PAX Aus and PAX West come together for a 9-day PAX Online in 2020

Gaming culture fest PAX will run online from 12-20 September. The 9 day expo will host familiar events in a whole new way.
PAX Online will not look like this

Having waited until the last possible moment, PAX has finally announced that the expo will go online this year, with PAX Aus following suit. 

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Replacing PAX West, which was originally slated for 12-20 September in Seattle, and PAX Aus, which was scheduled for 9-11 October in Melbourne, comes PAX Online. This nine-day virtual event will run 24 hours a day from 12-20 September. PAX online will follow a similar template to a normal PAX, including panels, competitions, concerns, and esports events from both countries, streaming across three channels.

Merch for PAX Aus, PAX West, as well as a new 2020 collection, will be sold online, and the team are developing custom chat rooms and tournament-aggregation systems to sustain the PAX community, who flock to the expo to build new connections both for business and pleasure.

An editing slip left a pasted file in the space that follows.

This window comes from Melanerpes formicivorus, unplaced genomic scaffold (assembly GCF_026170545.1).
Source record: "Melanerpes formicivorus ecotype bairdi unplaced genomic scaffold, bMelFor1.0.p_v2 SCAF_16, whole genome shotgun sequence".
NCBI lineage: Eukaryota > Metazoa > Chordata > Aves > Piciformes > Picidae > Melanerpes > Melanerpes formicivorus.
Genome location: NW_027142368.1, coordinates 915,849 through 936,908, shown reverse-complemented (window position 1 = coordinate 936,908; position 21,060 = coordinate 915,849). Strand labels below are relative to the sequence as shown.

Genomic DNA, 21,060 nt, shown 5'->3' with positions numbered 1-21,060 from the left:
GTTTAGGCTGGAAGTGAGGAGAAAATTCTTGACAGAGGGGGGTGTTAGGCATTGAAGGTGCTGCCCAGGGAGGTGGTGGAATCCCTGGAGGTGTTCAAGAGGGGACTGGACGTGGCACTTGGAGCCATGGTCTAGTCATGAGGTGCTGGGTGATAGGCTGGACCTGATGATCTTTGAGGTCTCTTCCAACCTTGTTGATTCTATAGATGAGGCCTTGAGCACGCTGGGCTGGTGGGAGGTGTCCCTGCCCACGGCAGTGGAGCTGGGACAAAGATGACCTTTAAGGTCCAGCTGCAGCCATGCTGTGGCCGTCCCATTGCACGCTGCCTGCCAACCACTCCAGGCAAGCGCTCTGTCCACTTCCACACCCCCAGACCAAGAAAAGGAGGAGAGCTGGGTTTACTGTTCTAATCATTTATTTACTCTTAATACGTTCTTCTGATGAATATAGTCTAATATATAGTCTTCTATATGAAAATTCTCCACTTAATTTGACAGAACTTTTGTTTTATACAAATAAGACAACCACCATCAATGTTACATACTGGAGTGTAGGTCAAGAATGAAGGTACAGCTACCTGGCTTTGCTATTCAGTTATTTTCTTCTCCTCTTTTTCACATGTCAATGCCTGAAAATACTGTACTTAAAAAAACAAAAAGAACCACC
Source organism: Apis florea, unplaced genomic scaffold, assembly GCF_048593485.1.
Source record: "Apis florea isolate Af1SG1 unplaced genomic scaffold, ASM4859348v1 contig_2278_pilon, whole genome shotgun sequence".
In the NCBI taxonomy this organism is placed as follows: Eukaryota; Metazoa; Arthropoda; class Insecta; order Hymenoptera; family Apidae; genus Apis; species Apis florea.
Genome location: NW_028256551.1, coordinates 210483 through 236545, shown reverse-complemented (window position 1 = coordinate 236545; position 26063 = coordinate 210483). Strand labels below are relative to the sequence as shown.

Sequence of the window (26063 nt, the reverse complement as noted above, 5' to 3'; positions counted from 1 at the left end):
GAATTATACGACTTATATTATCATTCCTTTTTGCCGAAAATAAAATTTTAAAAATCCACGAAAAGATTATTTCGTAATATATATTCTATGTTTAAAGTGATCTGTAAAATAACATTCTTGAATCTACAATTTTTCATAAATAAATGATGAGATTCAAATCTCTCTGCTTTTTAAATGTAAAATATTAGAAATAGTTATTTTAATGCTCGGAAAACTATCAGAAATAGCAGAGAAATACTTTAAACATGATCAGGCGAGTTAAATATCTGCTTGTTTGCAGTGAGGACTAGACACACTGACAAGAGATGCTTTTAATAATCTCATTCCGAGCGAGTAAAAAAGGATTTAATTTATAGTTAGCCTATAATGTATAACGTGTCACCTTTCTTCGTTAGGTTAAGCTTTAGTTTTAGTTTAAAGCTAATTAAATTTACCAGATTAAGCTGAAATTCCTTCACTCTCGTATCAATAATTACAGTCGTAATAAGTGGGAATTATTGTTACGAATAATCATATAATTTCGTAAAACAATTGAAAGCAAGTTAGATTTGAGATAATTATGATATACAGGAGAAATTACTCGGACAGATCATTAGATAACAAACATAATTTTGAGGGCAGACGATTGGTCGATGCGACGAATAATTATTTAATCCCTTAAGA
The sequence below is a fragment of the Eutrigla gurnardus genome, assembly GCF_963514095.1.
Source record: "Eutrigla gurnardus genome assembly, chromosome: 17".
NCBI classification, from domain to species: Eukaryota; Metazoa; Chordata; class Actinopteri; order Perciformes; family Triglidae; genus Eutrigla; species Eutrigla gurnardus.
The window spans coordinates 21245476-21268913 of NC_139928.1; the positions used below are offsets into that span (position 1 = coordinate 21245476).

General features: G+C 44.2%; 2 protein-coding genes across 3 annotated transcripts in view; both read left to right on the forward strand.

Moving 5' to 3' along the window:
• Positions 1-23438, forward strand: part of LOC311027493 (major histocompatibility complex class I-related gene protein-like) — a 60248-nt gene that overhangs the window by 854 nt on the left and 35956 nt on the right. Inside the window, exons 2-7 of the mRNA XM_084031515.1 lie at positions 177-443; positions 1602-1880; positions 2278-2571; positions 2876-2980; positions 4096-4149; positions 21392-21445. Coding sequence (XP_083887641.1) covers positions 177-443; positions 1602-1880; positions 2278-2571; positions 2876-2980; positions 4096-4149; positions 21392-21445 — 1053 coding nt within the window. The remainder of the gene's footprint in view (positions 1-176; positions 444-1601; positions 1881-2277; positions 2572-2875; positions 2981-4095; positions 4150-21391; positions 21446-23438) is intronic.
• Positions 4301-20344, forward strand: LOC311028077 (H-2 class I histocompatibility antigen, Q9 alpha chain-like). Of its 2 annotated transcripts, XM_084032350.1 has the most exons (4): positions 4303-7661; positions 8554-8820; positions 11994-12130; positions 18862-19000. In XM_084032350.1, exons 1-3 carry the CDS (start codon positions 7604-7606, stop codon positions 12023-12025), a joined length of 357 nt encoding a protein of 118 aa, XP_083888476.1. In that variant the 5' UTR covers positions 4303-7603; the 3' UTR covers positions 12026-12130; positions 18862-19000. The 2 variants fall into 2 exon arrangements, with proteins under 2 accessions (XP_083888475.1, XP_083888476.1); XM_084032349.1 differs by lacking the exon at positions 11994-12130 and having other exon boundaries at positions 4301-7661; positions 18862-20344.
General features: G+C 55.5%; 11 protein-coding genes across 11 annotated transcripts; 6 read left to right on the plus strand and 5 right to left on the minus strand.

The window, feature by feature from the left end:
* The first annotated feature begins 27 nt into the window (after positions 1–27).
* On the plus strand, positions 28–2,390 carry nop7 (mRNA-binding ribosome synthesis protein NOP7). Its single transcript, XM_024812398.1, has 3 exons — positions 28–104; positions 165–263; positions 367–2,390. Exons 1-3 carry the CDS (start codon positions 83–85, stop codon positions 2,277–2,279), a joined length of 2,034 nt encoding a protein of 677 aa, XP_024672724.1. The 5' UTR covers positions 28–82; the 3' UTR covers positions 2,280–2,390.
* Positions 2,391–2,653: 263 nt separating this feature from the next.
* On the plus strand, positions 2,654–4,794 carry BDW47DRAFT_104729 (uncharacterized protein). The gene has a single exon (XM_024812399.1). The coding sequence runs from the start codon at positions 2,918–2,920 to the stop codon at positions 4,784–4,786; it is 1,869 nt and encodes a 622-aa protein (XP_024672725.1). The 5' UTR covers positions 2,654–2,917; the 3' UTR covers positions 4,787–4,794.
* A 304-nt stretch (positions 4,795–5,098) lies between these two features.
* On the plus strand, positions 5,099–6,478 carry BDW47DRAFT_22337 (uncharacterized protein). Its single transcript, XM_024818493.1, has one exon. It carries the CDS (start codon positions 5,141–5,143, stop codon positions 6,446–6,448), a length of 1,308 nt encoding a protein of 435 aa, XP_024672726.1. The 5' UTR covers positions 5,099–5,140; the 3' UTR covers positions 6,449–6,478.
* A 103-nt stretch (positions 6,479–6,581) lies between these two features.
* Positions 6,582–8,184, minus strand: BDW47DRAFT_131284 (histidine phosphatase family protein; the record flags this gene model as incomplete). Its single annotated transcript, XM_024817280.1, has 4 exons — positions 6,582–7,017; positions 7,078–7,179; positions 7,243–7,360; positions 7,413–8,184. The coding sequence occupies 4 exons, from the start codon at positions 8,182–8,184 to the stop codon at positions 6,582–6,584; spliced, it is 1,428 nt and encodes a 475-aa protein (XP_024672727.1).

One major question that remains is what approach the team will take to PAX’s eponymous expo hall. While the website signalled that the expo itself will definitely go on, what that will look like in digital form hasn’t been announced.

Currently, the world’s largest games expo are looking for submissions of independent games to feature in their Indie Showcase, as well as expressions of interest from partners and potential exhibitors, and submissions for panel talks from anyone in the broader games community. Submissions are open until 17 July.

Melbourne International Games Week (MIGW), a period that usually includes PAX Australia, is not moving its dates, and will continue to run 3-11 October. MIGW tweeted that they ‘look forward to welcoming the world back to Melbourne in 2021.

In a follow-up tweet, the MIGW account tweeted their support of the transition of PAX Aus to online delivery:


— Melbourne Games Week (@GamesWeekMelbs) June 16, 2020

MIGW also tweeted that there were more announcements to come regarding other key events of Games Week, including information about the RMIT Feedback Forum, that allows students to get feedback from a panel of experts, and the Games Connect Asia Pacific conference, which announced its shift to online in May. For now: watch this space. 

Jini Maxwell is a writer and curator who lives in Naarm. They are an assistant curator at ACMI, where they also host the Women & Non-binary gamers club. They write about videogames and the people who make them. You can find them on Twitter @astroblob